The four Canadians were led by Toronto Raptors top assistant coach Adrian Griffin, someone who has become familiar with the amount of talent north of the border. Joining Griffin on the bench was Raps assistant and Toronto native Jamaal Magloire, who, after being drafted in 2000, did his part in paving the way for the next generation of Canadians as he proudly represented as an All-Star in 2004.
Showcases like these serve as a reminder that it's only a matter of time before we see a member of this next generation of Canadian stars representing on Sunday during the weekend's main event.
Wiggins is a Warrior
The February trade deadline saw 2014 No. 1 overall pick Andrew Wiggins land with Golden State Warriors, a fresh start for a young talent with much more to prove.
In the first eight games with his new team, Wiggins has posted averages of 19.9 points, 4.3 rebounds and 3.0 assists, earning the praise of his new teammate, Stephen Curry:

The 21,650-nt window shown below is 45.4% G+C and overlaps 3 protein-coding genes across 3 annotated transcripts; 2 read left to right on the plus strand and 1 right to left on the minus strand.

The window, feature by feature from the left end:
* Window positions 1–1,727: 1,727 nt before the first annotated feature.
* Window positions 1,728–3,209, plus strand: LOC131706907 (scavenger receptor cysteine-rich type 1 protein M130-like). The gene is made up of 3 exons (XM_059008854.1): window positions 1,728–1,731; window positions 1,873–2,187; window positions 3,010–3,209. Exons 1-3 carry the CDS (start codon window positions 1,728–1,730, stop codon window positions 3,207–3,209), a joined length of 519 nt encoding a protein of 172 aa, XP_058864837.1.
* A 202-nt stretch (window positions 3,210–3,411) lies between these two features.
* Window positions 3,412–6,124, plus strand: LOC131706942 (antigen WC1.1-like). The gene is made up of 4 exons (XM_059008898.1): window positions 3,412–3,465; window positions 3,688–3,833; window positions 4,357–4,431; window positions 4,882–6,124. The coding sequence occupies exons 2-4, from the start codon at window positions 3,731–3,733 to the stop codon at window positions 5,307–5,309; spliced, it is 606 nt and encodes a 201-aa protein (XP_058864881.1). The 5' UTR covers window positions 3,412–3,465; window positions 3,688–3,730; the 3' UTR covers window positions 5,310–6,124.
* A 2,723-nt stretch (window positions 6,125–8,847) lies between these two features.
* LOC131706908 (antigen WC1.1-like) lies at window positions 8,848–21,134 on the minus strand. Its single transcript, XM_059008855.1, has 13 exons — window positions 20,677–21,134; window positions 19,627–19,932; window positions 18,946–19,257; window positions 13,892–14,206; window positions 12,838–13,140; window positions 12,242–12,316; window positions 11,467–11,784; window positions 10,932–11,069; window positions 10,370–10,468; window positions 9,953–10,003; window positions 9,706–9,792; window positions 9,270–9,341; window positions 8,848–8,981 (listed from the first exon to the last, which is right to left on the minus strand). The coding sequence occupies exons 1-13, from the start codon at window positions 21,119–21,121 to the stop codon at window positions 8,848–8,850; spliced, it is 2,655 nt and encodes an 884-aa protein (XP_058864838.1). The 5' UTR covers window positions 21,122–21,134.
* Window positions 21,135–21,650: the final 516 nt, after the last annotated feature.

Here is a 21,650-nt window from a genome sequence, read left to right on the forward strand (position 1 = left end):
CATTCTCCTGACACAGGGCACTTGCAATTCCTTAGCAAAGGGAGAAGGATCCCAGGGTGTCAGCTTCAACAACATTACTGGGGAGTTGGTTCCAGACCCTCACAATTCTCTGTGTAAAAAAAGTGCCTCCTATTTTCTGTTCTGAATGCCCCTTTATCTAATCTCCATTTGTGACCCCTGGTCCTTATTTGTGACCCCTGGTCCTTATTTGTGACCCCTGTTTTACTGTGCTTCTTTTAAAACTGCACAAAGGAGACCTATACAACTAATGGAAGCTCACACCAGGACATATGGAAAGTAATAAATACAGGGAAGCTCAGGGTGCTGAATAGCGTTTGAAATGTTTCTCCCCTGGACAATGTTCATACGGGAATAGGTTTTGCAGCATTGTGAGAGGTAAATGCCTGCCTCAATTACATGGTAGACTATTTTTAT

Steph Curry on Andrew Wiggins: "He's a walking 20 points. The intangibles he can bring, cutting, length on defense, all those things will be a fun process to build that chemistry. This is a 15-month journey to spring next year."- Anthony Slater (@anthonyVslater) February 22, 2020
As well as his new head coach, Steve Kerr:
Steve Kerr called Andrew Wiggins an "excellent" defender tonight: "- Logan Murdock (@loganmmurdock) February 21, 2020
"Now that I've seen him play, people have focused on everything Andrew can't do and have forgotten all the things that he can do... people have said that he's overrated so much that he's become underrated." pic.twitter.com/6iJqJ34epw
The 15-month timeline that Curry mentioned is worth keeping an eye on, as Wiggins will likely be a key piece in Golden State's future, as it looks to bounce back from a rough 2019-20 season. With Curry and Klay Thompson back in the lineup, Wiggins, a "walking 20 points" as a potential third option on offence is a scary prospect for other Western Conference teams.